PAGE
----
By Dr. Denise R. Ames
As I launch my new book, Divided: Five Colliding Worldviews and How to Navigate Them, I am reflecting on seeing the world through “corona eyes” Despite the coronavirus, the cultural divide is still with us. What does it mean for you and your way of life?
As a world historian, I am intrigued by change over time. So intrigued by it that I have written (Waves of Global Change) and taught about change over time for many years. I have asked the question, “Why do societies change from one systematic formation to another?” What sparks this change? Perhaps one answer is to create a “better” way of life, but that is probably a stock answer from our particular worldview today in the U.S.
Usually there is a tipping point to spark sudden change, such as environmental catastrophe (volcano, earthquake, flood, etc.), humans overtaxing environmental resources, or disease. Today, we are looking at disease as the push towards a possible tipping point.
But when change occurs suddenly, usually only one or two patterns change and they all do not change at once. In order to have a smooth functioning society all the patterns need to be in sync, operating in a holistic fashion in which one pattern reinforces another. The economic pattern, for example, reinforces the social pattern and so on. But this usually takes time for all the patterns to get in sync and function smoothly. In the meantime, tension, conflict, and even chaos may ensue.
I see the economy today as the main driver of our way of life. The economic pattern significantly influences all the other patterns—social, political, religious, moral/ethical, social, psychological, and the way we treat the environment. It guides and informs us in our quests for making meaning of our world. Since 70% of the U.S. economy is propped up by consumerism, there is an intricate and far-reaching system for strengthening our consumerist mindset.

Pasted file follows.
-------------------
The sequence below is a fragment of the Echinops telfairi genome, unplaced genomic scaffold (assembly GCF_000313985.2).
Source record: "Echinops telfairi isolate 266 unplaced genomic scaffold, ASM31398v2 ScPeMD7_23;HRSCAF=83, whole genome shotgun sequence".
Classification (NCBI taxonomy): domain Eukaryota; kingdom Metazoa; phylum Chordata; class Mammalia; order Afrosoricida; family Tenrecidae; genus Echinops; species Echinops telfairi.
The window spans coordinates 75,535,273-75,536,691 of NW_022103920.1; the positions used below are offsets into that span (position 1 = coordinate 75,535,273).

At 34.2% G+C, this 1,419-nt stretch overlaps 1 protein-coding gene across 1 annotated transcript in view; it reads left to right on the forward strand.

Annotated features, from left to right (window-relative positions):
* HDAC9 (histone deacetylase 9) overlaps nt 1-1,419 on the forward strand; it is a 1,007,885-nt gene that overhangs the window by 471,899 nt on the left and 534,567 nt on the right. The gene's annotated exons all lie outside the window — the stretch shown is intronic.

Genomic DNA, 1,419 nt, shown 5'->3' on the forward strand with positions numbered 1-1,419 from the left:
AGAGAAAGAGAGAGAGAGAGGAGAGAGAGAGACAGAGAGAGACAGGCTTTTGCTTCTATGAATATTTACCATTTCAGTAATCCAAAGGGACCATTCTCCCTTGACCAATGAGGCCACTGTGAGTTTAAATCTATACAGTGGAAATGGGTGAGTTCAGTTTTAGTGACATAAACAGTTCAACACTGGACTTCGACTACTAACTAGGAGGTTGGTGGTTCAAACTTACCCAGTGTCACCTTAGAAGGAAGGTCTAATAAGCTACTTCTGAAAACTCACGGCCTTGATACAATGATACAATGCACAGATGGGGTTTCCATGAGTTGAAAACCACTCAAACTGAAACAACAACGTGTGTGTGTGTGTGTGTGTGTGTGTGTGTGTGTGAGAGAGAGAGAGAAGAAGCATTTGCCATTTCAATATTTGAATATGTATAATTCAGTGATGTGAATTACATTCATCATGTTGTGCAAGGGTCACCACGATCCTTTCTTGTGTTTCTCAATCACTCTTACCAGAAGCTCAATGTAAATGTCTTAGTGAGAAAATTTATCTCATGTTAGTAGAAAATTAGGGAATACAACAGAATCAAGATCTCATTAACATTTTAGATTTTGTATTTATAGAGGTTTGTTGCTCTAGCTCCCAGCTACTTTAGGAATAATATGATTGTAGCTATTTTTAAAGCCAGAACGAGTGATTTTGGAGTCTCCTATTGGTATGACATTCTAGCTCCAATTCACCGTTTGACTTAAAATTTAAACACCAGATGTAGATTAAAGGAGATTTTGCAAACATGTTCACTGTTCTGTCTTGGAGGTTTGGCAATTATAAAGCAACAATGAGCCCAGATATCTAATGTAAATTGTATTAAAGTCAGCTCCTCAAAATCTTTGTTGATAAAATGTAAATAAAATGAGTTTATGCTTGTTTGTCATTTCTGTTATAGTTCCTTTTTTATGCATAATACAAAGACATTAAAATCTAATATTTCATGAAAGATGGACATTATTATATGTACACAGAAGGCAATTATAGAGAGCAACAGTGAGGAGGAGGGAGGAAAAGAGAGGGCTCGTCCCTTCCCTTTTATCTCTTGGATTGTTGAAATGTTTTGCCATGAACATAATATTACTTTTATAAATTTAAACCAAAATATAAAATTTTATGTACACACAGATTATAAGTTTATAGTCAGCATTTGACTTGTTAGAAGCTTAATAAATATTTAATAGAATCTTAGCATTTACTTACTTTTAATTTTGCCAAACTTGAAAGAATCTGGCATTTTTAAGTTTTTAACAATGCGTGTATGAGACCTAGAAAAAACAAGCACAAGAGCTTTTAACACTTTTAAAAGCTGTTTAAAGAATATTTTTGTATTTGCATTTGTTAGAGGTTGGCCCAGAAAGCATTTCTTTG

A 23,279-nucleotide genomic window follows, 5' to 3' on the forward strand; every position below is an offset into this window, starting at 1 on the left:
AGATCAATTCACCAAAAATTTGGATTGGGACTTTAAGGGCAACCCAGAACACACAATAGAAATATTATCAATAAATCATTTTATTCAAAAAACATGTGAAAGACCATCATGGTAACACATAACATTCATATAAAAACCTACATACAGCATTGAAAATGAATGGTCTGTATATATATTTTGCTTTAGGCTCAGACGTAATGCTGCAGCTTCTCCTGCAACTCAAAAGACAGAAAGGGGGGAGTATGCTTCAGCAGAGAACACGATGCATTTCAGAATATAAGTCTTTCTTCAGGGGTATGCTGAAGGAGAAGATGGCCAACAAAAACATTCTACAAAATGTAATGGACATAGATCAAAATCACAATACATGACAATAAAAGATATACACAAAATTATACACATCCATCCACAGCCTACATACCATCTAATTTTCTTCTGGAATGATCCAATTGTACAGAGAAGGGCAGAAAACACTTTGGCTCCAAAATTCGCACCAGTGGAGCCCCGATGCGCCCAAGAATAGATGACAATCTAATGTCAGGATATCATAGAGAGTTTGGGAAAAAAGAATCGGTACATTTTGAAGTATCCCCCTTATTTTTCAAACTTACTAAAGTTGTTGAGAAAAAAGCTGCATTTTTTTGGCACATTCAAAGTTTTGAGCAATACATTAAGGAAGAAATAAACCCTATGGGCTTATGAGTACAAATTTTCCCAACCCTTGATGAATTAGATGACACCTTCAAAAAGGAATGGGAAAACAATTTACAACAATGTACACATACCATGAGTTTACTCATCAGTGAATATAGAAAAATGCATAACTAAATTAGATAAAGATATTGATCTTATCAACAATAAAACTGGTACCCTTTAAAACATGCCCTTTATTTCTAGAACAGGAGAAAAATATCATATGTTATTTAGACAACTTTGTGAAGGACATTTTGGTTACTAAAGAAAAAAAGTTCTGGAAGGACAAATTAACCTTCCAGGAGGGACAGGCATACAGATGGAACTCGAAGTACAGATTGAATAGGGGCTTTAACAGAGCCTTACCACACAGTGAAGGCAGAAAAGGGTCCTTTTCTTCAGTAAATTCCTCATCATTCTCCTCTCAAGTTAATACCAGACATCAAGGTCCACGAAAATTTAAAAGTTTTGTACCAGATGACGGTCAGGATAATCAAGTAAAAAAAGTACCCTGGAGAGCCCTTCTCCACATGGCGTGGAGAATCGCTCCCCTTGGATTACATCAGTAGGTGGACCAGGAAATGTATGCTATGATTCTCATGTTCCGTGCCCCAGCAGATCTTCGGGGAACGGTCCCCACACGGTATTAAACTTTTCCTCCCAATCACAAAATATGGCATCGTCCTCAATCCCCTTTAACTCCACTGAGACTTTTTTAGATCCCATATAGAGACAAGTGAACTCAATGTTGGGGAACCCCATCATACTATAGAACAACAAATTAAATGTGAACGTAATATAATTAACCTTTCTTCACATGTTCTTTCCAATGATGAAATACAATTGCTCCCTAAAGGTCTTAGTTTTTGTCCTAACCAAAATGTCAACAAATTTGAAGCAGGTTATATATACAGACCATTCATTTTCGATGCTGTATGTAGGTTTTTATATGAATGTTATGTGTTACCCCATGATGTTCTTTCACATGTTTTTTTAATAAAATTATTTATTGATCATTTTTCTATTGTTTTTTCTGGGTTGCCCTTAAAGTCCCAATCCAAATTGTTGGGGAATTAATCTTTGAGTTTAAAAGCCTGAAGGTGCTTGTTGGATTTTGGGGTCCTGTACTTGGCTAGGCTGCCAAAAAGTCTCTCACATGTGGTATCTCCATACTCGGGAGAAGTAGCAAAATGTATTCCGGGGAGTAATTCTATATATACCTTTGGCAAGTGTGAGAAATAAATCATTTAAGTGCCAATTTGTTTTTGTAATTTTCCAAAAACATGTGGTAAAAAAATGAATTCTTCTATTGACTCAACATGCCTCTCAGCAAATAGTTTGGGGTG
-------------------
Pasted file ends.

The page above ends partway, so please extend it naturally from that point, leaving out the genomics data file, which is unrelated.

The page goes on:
Join me as a I continue this blog series, Friday, April 1. We are now seeing the world through corona eyes. We are all struggling with our new way of life.
I wish all of you well.
About the Author
Dr. Ames’ varied life experiences—scholarly research, teaching, reflections, and extensive travels—have contributed to her balanced and thoughtful perspectives. Earning a doctorate in world history education, she has taught secondary schools, universities, a community college, professional development trainings, and lifelong learners. In 2003, Dr. Ames founded the educational non-profit, Center for Global Awareness, developing globally-focused books and educational resources. She has written seven books, blogs, lesson plans, articles, newsletters, and teaching units for the non-profit and clients.
Dr. Ames is now developing a program called Turn—transformative understanding and reflection network—that encourages life-long learners to see things with new eyes, shift perspectives, and understand the balance in all things. She teaches classes and writes about cross-cultural awareness, indigenous wisdom, a transformative worldview, learning from the past, a mythic journey, and transforming travel.
Divided: Five Colliding Worldviews and How to Navigate Them has just been released!
Divided addresses the question on the lips of every American: why can’t we get along? The cultural divide is threatening our democracy and destabilizing our country. Divided looks at the deep cultural divide through the lens of five colliding worldviews—indigenous, traditional, progressive, globalized, and transformative. This approach helps us make sense of our deep divisions and suggests ways of bridging them.
It is urgent that we understand and bridge the cultural divide. Bridging the divide is dependent upon first understanding it. Gaining an understanding of the five worldviews enhances our success of arriving at sensible solutions and increasing civil conversations. If not, rancor and intractability ensue.